Data Shows Economists Are Wrong—Wine Industry Doesn’t Support Trump
Quite recently the American Association of Wine Economists (AAWE) made headlines by publishing a dataset highlighting presidential campaign contributions originating from individuals in the wine industry. It created a bit of a stir, particularly the AAWE’s conclusion that “The U.S. Wine Industry overwhelmingly supports President Trump”. Some thought this conclusion misrepresented the data and reality.
It does. On a number of levels. In fact, the AAWE’s data and calculations have serious flaws—in its dataset, its research and analysis.
Here is the original post from the AAWE’s twitter feed:
In terms of $$, the U.S. wine industry overwhelmingly supports Trump. Almost no support for Biden. Most and smallest contributions for Sanders. More details to come. pic.twitter.com/yXLYhAOaFi
— AAWE (@wineecon) June 4, 2020
THE ECONOMISTS COMPARE APPLES AND ORANGES
Note the headline on the graph: “Wine Industry’s Contributions to 2020 Presidential Election”
President Trump is shown receiving $606,131 in campaign contributions from wine industry-related sources for the 2020 presidential election. (It should be noted that when you download and examine the AAWE’s spreadsheet of contributions taken from the Federal Election Commission, the total donations on that sheet add up to $601,372). However, in order to get to this $600K+ total wine industry-related donations to the Donald Trump Campaign for the 2020 election, the economists also include donations from the wine industry for the 2016 election.
If the economists over at the AAWE want to compare wine-industry donations to the Trump Campaign from 2015 to 2020 with wine industry donations to other presidential campaigns during that same time frame, then you’d have something relatively similar to examine. But that’s not what they have done. The economists have compared Trump’s wine-industry donations for two elections against candidates who only ran in 2019/20 — and we are not even anywhere near the end of this campaign cycle when many more thousands of donations will come in for either Trump or Biden. That’s not a fair fight. And it is highly misleading.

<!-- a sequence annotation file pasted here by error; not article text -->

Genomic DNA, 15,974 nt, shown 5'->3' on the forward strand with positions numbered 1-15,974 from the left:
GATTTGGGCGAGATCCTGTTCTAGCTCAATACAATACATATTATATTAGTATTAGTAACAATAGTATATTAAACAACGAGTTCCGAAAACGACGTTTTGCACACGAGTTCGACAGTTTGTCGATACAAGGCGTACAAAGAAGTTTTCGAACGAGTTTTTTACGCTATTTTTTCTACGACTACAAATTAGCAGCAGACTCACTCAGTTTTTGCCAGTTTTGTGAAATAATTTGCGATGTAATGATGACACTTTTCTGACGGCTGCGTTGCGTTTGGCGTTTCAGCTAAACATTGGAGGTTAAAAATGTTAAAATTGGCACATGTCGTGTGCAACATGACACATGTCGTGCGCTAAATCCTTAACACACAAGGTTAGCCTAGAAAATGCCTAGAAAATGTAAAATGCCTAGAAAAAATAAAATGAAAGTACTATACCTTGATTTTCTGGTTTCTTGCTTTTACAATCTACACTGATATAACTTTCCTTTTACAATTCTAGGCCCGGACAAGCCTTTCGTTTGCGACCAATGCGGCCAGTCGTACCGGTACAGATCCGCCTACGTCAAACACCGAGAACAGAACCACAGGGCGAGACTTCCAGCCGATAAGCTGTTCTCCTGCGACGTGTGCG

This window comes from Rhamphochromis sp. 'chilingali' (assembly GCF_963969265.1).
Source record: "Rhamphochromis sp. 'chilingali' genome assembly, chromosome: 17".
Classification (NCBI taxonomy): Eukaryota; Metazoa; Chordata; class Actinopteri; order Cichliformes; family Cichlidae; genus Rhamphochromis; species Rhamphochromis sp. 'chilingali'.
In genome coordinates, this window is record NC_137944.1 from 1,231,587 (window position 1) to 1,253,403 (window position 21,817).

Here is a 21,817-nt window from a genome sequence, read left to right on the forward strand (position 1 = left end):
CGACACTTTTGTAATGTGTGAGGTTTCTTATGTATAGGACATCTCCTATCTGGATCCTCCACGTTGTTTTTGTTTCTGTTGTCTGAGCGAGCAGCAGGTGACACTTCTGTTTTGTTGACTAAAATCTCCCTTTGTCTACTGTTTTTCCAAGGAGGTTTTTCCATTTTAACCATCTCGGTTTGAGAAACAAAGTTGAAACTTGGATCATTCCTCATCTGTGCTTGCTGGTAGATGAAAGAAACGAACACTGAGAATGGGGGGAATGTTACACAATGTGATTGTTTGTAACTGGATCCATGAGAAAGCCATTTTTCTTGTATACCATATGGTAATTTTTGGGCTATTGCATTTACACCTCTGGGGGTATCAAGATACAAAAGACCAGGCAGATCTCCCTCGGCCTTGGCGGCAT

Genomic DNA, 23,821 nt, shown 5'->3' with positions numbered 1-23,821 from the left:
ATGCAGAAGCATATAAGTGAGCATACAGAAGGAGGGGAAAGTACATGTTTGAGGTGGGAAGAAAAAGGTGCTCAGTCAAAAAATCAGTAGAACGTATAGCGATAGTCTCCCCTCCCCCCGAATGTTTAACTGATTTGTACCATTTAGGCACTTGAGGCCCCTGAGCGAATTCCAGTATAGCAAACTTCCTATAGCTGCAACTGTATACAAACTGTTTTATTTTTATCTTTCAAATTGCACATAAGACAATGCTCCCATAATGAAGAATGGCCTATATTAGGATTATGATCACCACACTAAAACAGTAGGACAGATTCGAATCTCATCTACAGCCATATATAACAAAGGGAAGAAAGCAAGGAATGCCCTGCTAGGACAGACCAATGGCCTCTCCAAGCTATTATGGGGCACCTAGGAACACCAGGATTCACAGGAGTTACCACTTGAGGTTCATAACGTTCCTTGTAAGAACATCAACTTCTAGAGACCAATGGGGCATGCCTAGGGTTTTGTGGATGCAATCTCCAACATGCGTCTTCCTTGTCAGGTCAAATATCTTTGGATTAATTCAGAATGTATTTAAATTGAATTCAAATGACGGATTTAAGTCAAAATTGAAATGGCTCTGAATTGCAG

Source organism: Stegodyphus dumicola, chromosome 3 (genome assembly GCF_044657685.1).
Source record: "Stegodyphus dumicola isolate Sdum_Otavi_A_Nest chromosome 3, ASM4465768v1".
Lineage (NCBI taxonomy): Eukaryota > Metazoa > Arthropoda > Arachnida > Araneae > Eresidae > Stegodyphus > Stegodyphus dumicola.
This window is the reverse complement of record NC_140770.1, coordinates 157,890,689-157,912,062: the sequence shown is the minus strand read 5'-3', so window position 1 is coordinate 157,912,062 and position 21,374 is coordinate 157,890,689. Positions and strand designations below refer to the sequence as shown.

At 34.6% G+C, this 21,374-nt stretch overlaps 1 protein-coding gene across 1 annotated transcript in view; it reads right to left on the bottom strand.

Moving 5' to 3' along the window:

In the above graph, the economists show Bernie Sander’s wine industry donations at $71,567—But that’s only for the years 2019 to 2020. Had they also included Bernie’s donations from 2015-2018, as they did for Mr. Trump, Bernie’s wine industry donations would amount to $168,950.
THE ECONOMISTS ERASURE OF HILLARY CLINTON
More important, if you want to gauge support for Mr. Trump from the wine industry and do so going back to 2015, to get an accurate picture of the degree to which the wine industry supports him versus other candidates, you really should include wine industry donations to all the people running for President in the 2016 election — not only those candidates running in 2020. Hillary Clinton ran in 2016. But she isn’t included in the AAWE’s dataset.
Searching the Federal Election Commission campaign contribution database, I found that wine-industry-related contributions to Hillary Clinton from 2015 to 2020 amount to $1,473,011. This is twice as much as Donald Trump attracted from the wine industry in the same time period. Clearly the wine industry overwhelmingly supports Hillary Clinton over Donald Trump. That fact didn’t show up in economists’ analysis.
THE BIDEN ODDITY